What Is (Are) Executive Function(s)? Insights From Individual Differences Research

Naomi Friedman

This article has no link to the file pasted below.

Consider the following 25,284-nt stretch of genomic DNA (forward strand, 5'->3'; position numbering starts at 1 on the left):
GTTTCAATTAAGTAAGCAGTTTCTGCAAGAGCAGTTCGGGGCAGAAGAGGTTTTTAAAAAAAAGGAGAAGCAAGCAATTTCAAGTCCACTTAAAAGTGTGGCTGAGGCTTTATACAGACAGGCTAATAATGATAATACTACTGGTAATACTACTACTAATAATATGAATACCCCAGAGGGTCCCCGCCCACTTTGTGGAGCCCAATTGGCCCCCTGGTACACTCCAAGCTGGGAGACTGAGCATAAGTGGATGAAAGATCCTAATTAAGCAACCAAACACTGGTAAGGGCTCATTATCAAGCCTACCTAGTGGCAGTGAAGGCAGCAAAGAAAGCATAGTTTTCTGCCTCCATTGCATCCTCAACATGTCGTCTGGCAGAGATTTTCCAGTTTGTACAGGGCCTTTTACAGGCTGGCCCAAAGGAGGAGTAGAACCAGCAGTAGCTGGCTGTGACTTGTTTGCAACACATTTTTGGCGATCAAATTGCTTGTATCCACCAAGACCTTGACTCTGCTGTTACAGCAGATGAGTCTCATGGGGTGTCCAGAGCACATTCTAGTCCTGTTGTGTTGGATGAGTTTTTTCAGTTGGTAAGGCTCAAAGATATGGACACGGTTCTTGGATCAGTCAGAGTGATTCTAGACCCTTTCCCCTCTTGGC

Executive functions are high-level cognitive processes that enable control over thoughts and actions through their regulation of lower-level processes. They are central to many areas of psychology, including research on psychopathology, development, aging, and bilingualism, to name a few. Yet there is still considerable variability in how researchers measure these abilities, and how they conceptualize the cognitive and neural mechanisms that underlie individual differences in performance on executive tasks. Part of this variability stems from the fact that executive functioning is not a single ability, but rather is a family of interrelated but separable abilities. I will present an overview of one well-replicated model, the unity/diversity model, which describes the relationships among three of the most frequently studied executive functions: response inhibition, working memory updating, and task switching. The model is so named because these abilities show some unity, in that a common factor influences individual differences in all three, but also show diversity, in that there are also specific factors that influence individual differences in working memory updating and task switching. After discussing the genetic and environmental influences on these unity and diversity components, and what they may be measuring in terms of cognitive mechanisms, I will discuss implications and recommendations for incorporating them into bilingualism research.

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